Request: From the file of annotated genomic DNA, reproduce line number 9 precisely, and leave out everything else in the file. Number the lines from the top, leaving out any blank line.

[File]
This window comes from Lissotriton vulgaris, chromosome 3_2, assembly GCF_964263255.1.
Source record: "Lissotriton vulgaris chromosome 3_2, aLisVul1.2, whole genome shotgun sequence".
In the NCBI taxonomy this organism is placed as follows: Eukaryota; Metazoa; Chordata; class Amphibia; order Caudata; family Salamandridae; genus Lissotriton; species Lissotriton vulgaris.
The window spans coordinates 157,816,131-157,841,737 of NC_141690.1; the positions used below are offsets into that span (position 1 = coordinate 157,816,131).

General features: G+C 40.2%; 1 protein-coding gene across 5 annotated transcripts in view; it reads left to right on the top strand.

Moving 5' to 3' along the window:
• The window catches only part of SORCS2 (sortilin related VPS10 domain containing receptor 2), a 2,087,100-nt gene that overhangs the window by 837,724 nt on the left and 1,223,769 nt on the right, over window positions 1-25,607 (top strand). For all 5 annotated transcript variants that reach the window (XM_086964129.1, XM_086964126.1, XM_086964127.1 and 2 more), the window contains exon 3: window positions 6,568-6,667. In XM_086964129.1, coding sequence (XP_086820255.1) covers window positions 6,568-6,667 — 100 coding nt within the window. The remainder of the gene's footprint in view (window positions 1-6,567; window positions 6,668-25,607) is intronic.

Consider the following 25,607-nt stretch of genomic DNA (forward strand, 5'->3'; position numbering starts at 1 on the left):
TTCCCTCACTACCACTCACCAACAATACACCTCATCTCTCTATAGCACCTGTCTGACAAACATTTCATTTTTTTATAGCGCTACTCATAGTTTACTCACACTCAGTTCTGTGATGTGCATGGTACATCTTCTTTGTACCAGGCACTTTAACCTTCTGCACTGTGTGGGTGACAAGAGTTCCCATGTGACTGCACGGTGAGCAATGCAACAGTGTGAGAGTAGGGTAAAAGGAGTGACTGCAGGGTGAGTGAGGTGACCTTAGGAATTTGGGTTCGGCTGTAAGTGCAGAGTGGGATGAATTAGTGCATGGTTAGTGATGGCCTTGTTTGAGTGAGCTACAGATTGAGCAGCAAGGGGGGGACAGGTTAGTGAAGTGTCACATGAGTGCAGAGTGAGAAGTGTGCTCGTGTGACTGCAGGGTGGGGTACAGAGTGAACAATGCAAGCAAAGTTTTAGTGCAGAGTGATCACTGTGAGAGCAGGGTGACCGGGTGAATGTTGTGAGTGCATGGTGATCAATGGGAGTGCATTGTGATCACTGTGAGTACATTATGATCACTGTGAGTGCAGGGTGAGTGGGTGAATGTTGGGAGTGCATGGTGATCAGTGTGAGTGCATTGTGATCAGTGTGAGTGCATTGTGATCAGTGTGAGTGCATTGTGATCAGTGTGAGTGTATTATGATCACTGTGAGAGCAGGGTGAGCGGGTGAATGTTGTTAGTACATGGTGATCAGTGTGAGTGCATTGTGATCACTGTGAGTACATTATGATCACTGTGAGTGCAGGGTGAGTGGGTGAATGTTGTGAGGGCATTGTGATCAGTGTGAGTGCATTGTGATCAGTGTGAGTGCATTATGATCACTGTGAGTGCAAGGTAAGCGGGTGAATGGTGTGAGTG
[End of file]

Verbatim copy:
TTCCCTCACTACCACTCACCAACAATACACCTCATCTCTCTATAGCACCTGTCTGACAAACATTTCATTTTTTTATAGCGCTACTCATAGTTTACTCACACTCAGTTCTGTGATGTGCATGGTACATCTTCTTTGTACCAGGCACTTTAACCTTCTGCACTGTGTGGGTGACAAGAGTTCCCATGTGACTGCACGGTGAGCAATGCAACAGTGTGAGAGTAGGGTAAAAGGAGTGACTGCAGGGTGAGTGAGGTGACCTTAGGAATTTGGGTTCGGCTGTAAGTGCAGAGTGGGATGAATTAGTGCATGGTTAGTGATGGCCTTGTTTGAGTGAGCTACAGATTGAGCAGCAAGGGGGGGACAGGTTAGTGAAGTGTCACATGAGTGCAGAGTGAGAAGTGTGCTCGTGTGACTGCAGGGTGGGGTACAGAGTGAACAATGCAAGCAAAGTTTTAGTGCAGAGTGATCACTGTGAGAGCAGGGTGACCGGGTGAATGTTGTGAGTGCATGGTGATCAATGGGAGTGCATTGTGATCACTGTGAGTACATTATGATCACTGTGAGTGCAGGGTGAGTGGGTGAATGTTGGGAGTGCATGGTGATCAGTGTGAGTGCATTGTGATCAGTGTGAGTGCATTGTGATCAGTGTGAGTGCATTGTGATCAGTGTGAGTGTATTATGATCACTGTGAGAGCAGGGTGAGCGGGTGAATGTTGTTAGTACATGGTGATCAGTGTGAGTGCATTGTGATCACTGTGAGTACATTATGATCACTGTGAGTGCAGGGTGAGTGGGTGAATGTTGTGAGGGCATTGTGATCAGTGTGAGTGCATTGTGATCAGTGTGAGTGCATTATGATCACTGTGAGTGCAAGGTAAGCGGGTGAATGGTGTGAGTG